LOTRO and the overdose of the questing system

If you ever look at the sales page for a LOTRO expansion or a loading screen advertisement for a zone or expansion, inevitably the very first thing that will be mentioned on the feature point list is the sheer number of quests that this pack unlocks. Two, five, six hundred new quests — this sort of thing is not uncommon to see.

Born in the World of Warcraft era, Lord of the Rings Online grabbed on to the former’s questing system and used it — as most MMOs have since — as the backbone of its narrative and gameplay operations. Quests drove nearly everything: progress, loot acquisition, story, movement.

And out of all of those quest-happy games, those WoW clones, LOTRO seems to have gorged more than most on quests. Apart from its lauded and generally more involving epic story questlines, regular quests have served as filler rather than flavor. I think they were more flavor back in the early years of the expansion — just go play through the Shire’s quests if you want to see a wide variety of tales told and activities performed via quests. These days, quests seem there to give us something to do. To pad out the time. To make that feature list tally seem all that more impressive.

So has LOTRO overdosed on quests? I can’t even fathom how many total quests there are in the game to date, but it has to be over 10,000. Your enjoyment of the game is relative to how much you like — or can tolerate — a barrage of quests. Conversely, the number of alts that one makes seems to go down the more quests you do on your main character (and subsequently realize that you will have to do with the next one).

The developers have created an interesting pattern in the last several zones and expansions. Really, this goes way way back, but I’ve been thinking about it a lot lately, especially going through Minas Morgul. The pattern goes somewhat like this:

  • You’ll arrive at a new zone or quest hub and hoover up four to eight quests waiting for you there.
  • Sometimes, one of those quests will be “complete 6 quests for Sir Questsalot,” which then triggers a whole bunch more rings (quest icons) over NPCs.
  • You’ll start working on the quests, most of which overlap in territory, while accepting a handful of new quests out on the landscape.
  • Turning in these quests, you’ll get even more quests that will, more often than not, have you go back to the *same* area you were just in. A third batch of quests will repeat this, often culminating with a mini-boss fight.
  • You’ll rinse-and-repeat at a quest hub until you finally exhaust all of the missions and are led — via a quest or two — to the next hub.

LOTRO’s developers obviously love the areas and cities they’ve created, and you know this because of how long they’ll keep you puttering about in a particular area. I’ve been slowly working my way up the terraces of Minas Morgul over several nights now, and I can tell you that it’s almost a joke how many quests keep sending me back to the same spots, just for different objectives.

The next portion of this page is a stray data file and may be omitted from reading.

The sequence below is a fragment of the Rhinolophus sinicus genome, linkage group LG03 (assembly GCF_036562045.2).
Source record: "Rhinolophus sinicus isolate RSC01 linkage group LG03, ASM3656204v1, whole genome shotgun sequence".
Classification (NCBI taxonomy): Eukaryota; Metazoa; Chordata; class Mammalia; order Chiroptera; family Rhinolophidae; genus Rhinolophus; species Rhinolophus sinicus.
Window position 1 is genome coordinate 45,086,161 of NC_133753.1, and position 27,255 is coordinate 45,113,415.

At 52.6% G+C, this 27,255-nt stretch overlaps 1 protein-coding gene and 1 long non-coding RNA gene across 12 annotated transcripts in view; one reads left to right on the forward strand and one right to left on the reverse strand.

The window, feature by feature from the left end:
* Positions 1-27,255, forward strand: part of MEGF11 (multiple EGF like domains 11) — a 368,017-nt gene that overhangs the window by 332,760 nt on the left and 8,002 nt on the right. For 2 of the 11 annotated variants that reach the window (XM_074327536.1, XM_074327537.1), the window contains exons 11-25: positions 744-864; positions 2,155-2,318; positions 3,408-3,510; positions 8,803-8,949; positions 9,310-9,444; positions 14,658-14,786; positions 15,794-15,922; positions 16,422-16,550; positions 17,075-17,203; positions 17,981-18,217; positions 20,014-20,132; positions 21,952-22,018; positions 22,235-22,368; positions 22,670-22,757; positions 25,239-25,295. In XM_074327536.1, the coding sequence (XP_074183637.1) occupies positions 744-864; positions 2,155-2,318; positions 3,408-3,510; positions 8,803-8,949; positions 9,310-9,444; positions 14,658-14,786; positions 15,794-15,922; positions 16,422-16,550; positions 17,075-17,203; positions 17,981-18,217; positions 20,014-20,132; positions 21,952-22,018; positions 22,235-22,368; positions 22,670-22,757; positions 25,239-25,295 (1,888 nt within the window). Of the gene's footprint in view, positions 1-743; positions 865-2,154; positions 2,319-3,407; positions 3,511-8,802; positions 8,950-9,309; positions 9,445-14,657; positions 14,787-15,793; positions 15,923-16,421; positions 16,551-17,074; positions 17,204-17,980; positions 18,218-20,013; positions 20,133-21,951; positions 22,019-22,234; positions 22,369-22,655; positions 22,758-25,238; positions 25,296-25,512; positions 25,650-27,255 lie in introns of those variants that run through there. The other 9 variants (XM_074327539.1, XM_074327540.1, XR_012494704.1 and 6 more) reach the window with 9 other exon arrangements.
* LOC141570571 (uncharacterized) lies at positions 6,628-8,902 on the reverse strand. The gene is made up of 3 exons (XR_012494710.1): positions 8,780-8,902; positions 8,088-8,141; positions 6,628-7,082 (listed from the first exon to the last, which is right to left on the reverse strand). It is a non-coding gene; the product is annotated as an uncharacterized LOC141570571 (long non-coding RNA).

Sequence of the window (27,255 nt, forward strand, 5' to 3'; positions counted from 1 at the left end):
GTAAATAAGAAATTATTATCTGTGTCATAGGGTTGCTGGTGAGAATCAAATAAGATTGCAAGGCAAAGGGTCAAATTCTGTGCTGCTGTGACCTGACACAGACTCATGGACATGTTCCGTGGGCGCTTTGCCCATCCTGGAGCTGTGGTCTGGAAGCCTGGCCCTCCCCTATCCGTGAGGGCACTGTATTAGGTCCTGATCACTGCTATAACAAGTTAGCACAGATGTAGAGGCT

It’s how the game is. It’s not a horrible thing, understand. Filler can be satisfying, in a way. Sometimes those quests prove individually interesting or tell a cool story. There’s a sense of advancement and progression. You can do a lot of things when you’re getting rewarded for it. And it is a great feeling to come back to a hub and unload a half dozen or more quest turn-ins in one go.

But sometimes… sometimes I get weary of the sheer volume of quests, which is why I wrote that post on streamlining the game for alts a few weeks ago. MMOs like The Secret World have instilled in me a much deeper appreciation for multi-stage quests that are fewer in number but boast more narrative and greater involvement. They feel like the name that these are given — quests.

After all, in Lord of the Rings, the Quest was given a capital letter to signify its magnitude, its journey, and its effort. Grabbing a handful of flowers in three minutes to shove into the hand of a bored elf doesn’t seem to merit the same name.

LOTRO’s Minas Morgul is a dark horse 2019 MMO expansion

When we get to the end of 2019 — which isn’t that far away, mind you — there will be some talk about the best MMO expansions this year. And there were quite a few good ones, from FFXIV: Shadowbringers to ESO: Elsweyr to SWTOR: Onslaught. In fact, lots of good word-of-mouth from many expansions this year. But what will probably be overlooked, both for the game’s age and the relative quiet rollout of the product, is LOTRO: Minas Morgul.

And the more I play it, the more I feel that this ignorance is a shame, because SSG’s content team really brought their best to this pack. The early Mordor Besieged bit was take-it-or-leave-it, in my opinion, but it really picked up when the expansion moved into Morgul Vale.

I think it’s a combination of factors that is making this expansion not just likable but much more player friendly than LOTRO has been since Mordor came out a couple of years ago. If I had to put my finger on it, I would say the factors were:

  • A big bump in gear power, maybe the biggest I’ve seen from an expansion or epic story update. Getting up to gear level 400 makes a HUGE difference in time-to-kill of mobs.
  • Fewer areas that are overpopulated with enemy mobs. This was a big problem in Mordor and even in pockets of the Vale of Anduin, where it would be impossible to pull a mob without getting an additional seven friends joining in the fight.
  • A visually striking zone that, while “evil” and corrupted in theme, is still very interesting to look at and navigate, unlike Mordor’s oppressive gloom.
  • Some very interesting quest lines that tell stories with twists and fun developments.
  • Plenty of milestones and stable masters to aid navigation.

I can’t help but continually compare it to Mordor and find this expansion vastly superior in almost every way. About my only complaint is that the solo versions of the dungeons that are required for the quest lines can be lengthy and a mite bit difficult, although I haven’t hit a wall anywhere yet that has required an urgent SOS to guildies.

I’m going to reserve final judgment for the expansion until I get into the Minas Morgul city proper — I’ve been doing all of the “around” stuff first. As long as the city isn’t too difficult to get through with tight quarters and mob density, I think this expansion might well be the dark horse of 2019’s releases.

LOTRO: The shocking story of Gandalf that you can’t handle!

So yeah, I’ve decided to use clickbait headlines for all of Bio Break’s posts from now on. Anything to drive up traffic, right? Ahem. Anyway.